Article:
New England Glassworks
New England Glassworks Site
|Location||near the town line with Sharon|
|Nearest city||Temple, New Hampshire|
|Built by||Hewes, Robert|
|NRHP reference No.||75000127|
|Added to NRHP||June 10, 1975|
The New England Glassworks was a short-lived glass-making factory located in Temple, New Hampshire in the 1780s, and one of the first glassworks in the United States. Founded in 1780 by Robert Hewes, a Boston-based businessman, the glassworks employed Hessian deserters from the British forces of the American Revolutionary War. The glassworks was established in 1780 and failed due to a lack of financing in 1783. Its abandoned site was excavated in the 1970s, and is now listed on the National Register of Historic Places.
The remote site (on the outer portions of rural Temple, near its border with Sharon) was chosen because of ready access to trees for firewood, necessitating the hauling of other materials to the site.
The factory was beset by financial and logistical difficulties which ultimately led to its failure. The first building, constructed at Hewes' expense, was destroyed by fire not long after its completion. The glass furnaces were damaged by frost before rebuilding was completed, after which Hewes appealed first to the town and then the state for additional financial support. In 1781 the state authorized a lottery to raise up to £2,000 in support of the effort. The lottery was a failure, and the glassworks eventually failed. The quality of its products (window glass, bottles, and similar household items) was not particularly good, since the sand used in the glass was apparently sourced locally and of poor quality.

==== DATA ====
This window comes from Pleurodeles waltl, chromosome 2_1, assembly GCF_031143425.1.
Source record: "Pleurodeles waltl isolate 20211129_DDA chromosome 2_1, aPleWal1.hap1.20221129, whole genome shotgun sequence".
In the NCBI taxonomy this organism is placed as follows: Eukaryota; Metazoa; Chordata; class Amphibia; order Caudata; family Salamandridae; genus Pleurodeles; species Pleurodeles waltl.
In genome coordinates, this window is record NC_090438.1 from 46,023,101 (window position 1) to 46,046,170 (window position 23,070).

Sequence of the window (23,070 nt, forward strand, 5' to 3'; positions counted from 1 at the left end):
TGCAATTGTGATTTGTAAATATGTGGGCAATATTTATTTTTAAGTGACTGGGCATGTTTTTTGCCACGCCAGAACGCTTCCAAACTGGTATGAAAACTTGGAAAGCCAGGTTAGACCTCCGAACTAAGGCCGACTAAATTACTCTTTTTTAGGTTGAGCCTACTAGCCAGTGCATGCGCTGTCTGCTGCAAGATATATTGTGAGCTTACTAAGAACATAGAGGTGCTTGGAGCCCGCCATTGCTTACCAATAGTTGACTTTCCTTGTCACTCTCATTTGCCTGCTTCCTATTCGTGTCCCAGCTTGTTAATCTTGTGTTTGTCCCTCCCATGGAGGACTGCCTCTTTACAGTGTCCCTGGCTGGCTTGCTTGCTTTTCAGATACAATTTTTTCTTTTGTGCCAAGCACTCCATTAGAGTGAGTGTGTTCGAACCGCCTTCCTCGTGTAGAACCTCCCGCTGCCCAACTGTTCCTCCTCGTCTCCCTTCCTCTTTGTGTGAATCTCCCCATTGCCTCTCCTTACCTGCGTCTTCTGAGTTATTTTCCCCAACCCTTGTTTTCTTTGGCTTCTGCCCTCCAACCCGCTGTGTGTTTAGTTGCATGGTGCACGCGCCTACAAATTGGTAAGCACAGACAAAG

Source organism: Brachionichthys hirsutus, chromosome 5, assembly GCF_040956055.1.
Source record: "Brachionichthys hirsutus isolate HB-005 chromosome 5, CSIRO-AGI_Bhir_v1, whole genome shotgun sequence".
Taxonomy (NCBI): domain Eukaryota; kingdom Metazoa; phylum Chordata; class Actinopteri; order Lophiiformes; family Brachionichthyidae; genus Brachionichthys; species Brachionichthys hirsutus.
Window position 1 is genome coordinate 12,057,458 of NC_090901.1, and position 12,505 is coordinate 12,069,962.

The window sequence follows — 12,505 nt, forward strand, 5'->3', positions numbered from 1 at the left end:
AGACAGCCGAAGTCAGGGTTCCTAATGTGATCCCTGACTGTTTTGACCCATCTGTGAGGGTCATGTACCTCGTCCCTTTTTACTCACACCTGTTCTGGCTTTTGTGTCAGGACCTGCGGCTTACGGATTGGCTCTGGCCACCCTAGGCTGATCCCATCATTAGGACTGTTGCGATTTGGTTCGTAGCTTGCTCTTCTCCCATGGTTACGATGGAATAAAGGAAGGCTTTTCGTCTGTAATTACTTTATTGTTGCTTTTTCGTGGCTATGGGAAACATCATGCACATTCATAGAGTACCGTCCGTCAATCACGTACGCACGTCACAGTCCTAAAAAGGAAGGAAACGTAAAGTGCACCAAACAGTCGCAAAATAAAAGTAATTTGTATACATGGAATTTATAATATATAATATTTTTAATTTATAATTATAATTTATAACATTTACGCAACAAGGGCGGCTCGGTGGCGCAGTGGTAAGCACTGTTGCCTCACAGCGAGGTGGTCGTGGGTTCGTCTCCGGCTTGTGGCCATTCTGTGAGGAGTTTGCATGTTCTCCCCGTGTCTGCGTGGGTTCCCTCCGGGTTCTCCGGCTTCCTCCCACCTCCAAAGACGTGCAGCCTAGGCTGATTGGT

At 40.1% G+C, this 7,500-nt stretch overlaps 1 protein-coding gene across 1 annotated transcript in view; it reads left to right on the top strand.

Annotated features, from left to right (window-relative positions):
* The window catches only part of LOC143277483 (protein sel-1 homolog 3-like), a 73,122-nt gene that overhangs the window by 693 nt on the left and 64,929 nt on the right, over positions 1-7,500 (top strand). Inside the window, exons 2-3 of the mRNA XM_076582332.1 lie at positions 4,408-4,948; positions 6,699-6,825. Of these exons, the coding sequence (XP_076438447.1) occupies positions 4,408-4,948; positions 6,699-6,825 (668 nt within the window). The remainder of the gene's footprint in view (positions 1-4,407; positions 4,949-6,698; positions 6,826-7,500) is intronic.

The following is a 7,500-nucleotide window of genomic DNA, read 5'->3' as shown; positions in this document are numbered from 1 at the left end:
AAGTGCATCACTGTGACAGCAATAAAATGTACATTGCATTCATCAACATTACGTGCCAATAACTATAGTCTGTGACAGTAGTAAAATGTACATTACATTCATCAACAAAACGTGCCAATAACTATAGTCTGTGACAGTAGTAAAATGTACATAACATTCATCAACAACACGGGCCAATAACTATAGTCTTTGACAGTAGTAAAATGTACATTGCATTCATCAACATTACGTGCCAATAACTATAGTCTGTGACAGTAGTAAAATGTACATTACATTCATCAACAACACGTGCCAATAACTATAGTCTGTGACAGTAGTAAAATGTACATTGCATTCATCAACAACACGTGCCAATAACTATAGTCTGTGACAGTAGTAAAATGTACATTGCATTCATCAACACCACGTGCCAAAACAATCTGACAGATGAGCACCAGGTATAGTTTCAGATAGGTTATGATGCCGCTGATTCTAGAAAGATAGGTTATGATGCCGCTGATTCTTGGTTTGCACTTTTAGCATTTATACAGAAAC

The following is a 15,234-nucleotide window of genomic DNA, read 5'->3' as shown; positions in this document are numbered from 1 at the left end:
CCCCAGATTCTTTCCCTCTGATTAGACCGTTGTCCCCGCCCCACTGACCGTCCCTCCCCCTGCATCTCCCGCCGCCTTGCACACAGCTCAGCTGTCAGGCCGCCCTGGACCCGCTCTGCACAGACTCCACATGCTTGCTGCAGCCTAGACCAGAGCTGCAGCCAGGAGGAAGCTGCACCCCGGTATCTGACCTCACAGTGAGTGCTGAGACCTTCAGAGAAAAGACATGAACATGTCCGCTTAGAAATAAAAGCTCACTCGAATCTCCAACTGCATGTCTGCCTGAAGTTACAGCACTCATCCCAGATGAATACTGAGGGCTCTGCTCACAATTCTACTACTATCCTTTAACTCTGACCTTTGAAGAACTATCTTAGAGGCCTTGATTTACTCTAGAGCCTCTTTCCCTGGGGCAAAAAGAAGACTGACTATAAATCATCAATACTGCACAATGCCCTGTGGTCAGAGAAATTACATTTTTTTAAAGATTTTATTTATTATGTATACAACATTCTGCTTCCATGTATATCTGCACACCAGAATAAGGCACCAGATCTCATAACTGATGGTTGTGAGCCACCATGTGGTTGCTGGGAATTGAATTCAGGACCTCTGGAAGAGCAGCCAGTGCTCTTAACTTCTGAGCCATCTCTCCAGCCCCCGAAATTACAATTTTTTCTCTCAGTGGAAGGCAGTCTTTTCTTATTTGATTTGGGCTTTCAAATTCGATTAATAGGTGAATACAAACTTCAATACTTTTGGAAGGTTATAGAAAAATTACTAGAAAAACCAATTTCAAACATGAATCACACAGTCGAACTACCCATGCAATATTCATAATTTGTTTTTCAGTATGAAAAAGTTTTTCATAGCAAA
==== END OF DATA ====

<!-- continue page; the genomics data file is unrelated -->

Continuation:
The glassworks site was excavated in the 1970s, in what archeologist David Starbuck in 2006 termed "the largest industrial dig ever conducted" in New Hampshire. According to artifacts recovered there, the site produced window glass, small bottles, and "vessels suitable for chemistry". The main glasshouse was determined to be about 65 feet (20 m) square, containing a glass furnace of German design.